As assistant director Per Janson told us in the traditional pre-show spiel (filling in for Michelle Hensley, who is in San Francisco being named to the YBCA 100, because she's awesome), Henry IV Part I is about King Henry IV of England, who recently took the crown from Richard II. But it's really the story of his son, Prince Hal, and whether he will decide to back his father or join with the rebels who are springing up all over England to remove him from the throne. Michelle notes in the playbill:
The stark choice faced by Prince Hal in this 400-year-old play is actually one still facing many young men today: to become a leader in an often ruthless world of competition, dominance, and conquest - whether in business, politics, sports, or war - or to rebel against it all through a life of thievery, drunkenness, and debauchery. We decided it would be interesting to look at this story through the lens of an all-female cast.Interesting, indeed. Eight women (some of the Twin Cities' finest actors) play over 20 characters and tell this layered story of conquest, loyalty, rebellion, and the complicated politics of 15th century England. The aforementioned "Ten Thousand Things treatment" means that we watch the play in a small, fully lit room, with minimal sets and costumes, Peter Vitale's evocative and eclectic soundtrack, and none of the usual tricks of the theater to come between cast and audience. We are all a part of this experience, which somehow feels more real and immediate.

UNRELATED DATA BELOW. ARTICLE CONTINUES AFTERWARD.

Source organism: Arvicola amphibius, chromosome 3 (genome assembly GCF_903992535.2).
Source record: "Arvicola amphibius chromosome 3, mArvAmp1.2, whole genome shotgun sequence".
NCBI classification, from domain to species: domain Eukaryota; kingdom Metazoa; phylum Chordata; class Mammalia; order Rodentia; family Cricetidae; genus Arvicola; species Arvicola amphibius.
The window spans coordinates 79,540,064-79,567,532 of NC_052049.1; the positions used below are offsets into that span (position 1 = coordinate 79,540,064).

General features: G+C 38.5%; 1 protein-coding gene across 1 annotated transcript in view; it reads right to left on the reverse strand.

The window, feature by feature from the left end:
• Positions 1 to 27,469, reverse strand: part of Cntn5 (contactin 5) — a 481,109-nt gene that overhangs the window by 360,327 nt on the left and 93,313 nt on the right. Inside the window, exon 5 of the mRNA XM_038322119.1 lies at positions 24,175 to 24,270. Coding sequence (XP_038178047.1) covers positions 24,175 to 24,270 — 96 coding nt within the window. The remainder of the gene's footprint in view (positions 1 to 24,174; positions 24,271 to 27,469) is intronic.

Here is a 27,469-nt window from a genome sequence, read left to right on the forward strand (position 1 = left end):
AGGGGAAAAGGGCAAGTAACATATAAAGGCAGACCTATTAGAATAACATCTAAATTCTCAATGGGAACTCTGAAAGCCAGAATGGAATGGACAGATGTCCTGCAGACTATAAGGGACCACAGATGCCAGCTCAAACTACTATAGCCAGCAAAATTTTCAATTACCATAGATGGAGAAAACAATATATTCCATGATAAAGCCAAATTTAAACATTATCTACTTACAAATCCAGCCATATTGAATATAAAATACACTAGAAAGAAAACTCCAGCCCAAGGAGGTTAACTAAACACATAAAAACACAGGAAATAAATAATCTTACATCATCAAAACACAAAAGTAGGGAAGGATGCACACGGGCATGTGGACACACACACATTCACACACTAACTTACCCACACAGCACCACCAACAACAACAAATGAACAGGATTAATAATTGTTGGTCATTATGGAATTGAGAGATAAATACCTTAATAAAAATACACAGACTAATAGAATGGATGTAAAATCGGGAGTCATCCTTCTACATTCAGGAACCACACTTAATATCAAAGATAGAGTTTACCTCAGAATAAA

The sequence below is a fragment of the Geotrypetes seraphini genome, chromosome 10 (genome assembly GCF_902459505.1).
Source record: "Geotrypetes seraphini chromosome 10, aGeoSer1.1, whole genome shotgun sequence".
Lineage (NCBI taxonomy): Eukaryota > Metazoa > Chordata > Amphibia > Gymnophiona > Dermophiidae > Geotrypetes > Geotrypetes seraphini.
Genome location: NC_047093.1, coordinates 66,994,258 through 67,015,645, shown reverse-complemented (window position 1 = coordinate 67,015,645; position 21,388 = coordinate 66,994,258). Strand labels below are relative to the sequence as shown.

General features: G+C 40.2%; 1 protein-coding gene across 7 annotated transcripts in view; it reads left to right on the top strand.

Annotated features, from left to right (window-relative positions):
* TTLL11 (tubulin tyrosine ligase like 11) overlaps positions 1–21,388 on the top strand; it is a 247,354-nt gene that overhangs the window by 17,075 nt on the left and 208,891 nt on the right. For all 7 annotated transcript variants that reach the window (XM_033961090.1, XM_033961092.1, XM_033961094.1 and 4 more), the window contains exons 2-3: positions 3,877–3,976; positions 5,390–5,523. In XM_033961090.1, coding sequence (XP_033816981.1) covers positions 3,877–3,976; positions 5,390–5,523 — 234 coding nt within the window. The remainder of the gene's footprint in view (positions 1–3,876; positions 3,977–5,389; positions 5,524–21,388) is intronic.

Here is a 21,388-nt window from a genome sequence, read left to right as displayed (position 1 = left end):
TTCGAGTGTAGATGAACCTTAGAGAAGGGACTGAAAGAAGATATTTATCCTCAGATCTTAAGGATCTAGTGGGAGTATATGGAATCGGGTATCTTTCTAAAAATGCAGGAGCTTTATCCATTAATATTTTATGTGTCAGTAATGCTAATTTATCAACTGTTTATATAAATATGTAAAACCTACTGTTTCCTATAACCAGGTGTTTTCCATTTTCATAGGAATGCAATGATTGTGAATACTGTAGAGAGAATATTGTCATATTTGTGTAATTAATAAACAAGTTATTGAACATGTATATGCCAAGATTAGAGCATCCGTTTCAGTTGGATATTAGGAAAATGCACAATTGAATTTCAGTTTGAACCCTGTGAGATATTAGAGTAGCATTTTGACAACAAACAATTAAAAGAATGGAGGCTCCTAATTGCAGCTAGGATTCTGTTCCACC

I'm not going to bore you with a complicated plot summary, Wikipedia can tell you that. Instead I'll tell you that Michelle Barber reigns over the proceedings as a fierce and indomitable King Henry; recent Ivey-winner Shá Cage is empathetic as the conflicted Prince Hal; Thomasina Petrus is the King's loyal comrade; Anna Sundberg and Austene Van are strong as rebel leaders; Meghan Kreidler, making her TTT debut, plays a number of roles and fits right in with her expressive spirit; George Keller is a very entertaining drunk, among other characters; and Karen Wiese-Thompson is, as always, a comic delight, here as the foolish knight Falstaff, spot-on hilarious in every choice she makes. And may I say, it's such a treat to see these amazingly talented women, without the glamorous make-up, hair, and wardrobe usually associated with the theater, and looking all the more beautiful and strong because of it.
One more thing I need to tell you - there are some really brutal and real-looking fight scenes, sometimes several fights happening at once. It's so real and close that at times I almost feared for the actors' and the audience's safety, except that I know these people are pros. Kudos to fight coach Annie Enneking for her intricate choreography and to the cast for pulling it off.
Go to the Ten Thousand Things website to see a fun and cool trailer for the show and to purchase your tickets. Seating at Open Book is limited so make plans soon!